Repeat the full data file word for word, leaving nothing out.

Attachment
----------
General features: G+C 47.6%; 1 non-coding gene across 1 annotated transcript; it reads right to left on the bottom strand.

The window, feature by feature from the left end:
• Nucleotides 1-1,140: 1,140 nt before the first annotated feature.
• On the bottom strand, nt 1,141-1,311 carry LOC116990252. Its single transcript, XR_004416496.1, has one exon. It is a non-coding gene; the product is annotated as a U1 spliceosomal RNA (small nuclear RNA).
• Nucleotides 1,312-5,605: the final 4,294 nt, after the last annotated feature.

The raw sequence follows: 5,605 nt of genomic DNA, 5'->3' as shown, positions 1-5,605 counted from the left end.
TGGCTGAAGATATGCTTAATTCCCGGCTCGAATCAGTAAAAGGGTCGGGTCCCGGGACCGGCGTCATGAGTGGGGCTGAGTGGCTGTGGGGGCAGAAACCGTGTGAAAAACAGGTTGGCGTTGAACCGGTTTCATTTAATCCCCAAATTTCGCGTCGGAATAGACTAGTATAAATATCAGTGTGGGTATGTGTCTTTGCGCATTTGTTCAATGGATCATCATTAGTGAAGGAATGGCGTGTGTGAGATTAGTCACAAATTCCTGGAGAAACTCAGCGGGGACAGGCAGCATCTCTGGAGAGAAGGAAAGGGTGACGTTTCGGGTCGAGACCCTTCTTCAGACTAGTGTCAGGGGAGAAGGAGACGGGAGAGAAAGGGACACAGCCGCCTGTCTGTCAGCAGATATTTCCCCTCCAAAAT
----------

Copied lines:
General features: G+C 47.6%; 1 non-coding gene across 1 annotated transcript; it reads right to left on the bottom strand.

The window, feature by feature from the left end:
• Nucleotides 1-1,140: 1,140 nt before the first annotated feature.
• On the bottom strand, nt 1,141-1,311 carry LOC116990252. Its single transcript, XR_004416496.1, has one exon. It is a non-coding gene; the product is annotated as a U1 spliceosomal RNA (small nuclear RNA).
• Nucleotides 1,312-5,605: the final 4,294 nt, after the last annotated feature.

The raw sequence follows: 5,605 nt of genomic DNA, 5'->3' as shown, positions 1-5,605 counted from the left end.
TGGCTGAAGATATGCTTAATTCCCGGCTCGAATCAGTAAAAGGGTCGGGTCCCGGGACCGGCGTCATGAGTGGGGCTGAGTGGCTGTGGGGGCAGAAACCGTGTGAAAAACAGGTTGGCGTTGAACCGGTTTCATTTAATCCCCAAATTTCGCGTCGGAATAGACTAGTATAAATATCAGTGTGGGTATGTGTCTTTGCGCATTTGTTCAATGGATCATCATTAGTGAAGGAATGGCGTGTGTGAGATTAGTCACAAATTCCTGGAGAAACTCAGCGGGGACAGGCAGCATCTCTGGAGAGAAGGAAAGGGTGACGTTTCGGGTCGAGACCCTTCTTCAGACTAGTGTCAGGGGAGAAGGAGACGGGAGAGAAAGGGACACAGCCGCCTGTCTGTCAGCAGATATTTCCCCTCCAAAAT